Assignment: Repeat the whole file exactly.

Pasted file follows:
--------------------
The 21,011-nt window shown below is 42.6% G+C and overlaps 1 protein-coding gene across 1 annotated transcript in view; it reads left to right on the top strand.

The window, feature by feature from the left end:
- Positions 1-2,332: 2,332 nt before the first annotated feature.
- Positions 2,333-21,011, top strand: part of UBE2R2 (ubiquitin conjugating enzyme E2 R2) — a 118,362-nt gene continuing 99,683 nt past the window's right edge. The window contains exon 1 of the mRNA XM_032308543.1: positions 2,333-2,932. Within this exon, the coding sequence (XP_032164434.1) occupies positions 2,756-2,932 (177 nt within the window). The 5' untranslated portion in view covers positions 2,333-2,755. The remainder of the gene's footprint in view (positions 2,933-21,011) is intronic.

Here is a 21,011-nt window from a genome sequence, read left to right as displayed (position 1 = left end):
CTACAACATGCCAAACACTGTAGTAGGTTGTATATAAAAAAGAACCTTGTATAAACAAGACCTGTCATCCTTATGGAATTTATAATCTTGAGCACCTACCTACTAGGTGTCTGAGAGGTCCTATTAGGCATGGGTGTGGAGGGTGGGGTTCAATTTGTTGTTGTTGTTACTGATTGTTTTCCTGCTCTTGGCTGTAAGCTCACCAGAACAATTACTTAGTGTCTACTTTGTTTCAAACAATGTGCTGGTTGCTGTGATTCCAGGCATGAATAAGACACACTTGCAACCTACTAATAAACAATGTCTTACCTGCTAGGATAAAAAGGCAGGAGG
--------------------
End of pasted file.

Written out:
The 21,011-nt window shown below is 42.6% G+C and overlaps 1 protein-coding gene across 1 annotated transcript in view; it reads left to right on the top strand.

The window, feature by feature from the left end:
- Positions 1-2,332: 2,332 nt before the first annotated feature.
- Positions 2,333-21,011, top strand: part of UBE2R2 (ubiquitin conjugating enzyme E2 R2) — a 118,362-nt gene continuing 99,683 nt past the window's right edge. The window contains exon 1 of the mRNA XM_032308543.1: positions 2,333-2,932. Within this exon, the coding sequence (XP_032164434.1) occupies positions 2,756-2,932 (177 nt within the window). The 5' untranslated portion in view covers positions 2,333-2,755. The remainder of the gene's footprint in view (positions 2,933-21,011) is intronic.

Here is a 21,011-nt window from a genome sequence, read left to right as displayed (position 1 = left end):
CTACAACATGCCAAACACTGTAGTAGGTTGTATATAAAAAAGAACCTTGTATAAACAAGACCTGTCATCCTTATGGAATTTATAATCTTGAGCACCTACCTACTAGGTGTCTGAGAGGTCCTATTAGGCATGGGTGTGGAGGGTGGGGTTCAATTTGTTGTTGTTGTTACTGATTGTTTTCCTGCTCTTGGCTGTAAGCTCACCAGAACAATTACTTAGTGTCTACTTTGTTTCAAACAATGTGCTGGTTGCTGTGATTCCAGGCATGAATAAGACACACTTGCAACCTACTAATAAACAATGTCTTACCTGCTAGGATAAAAAGGCAGGAGG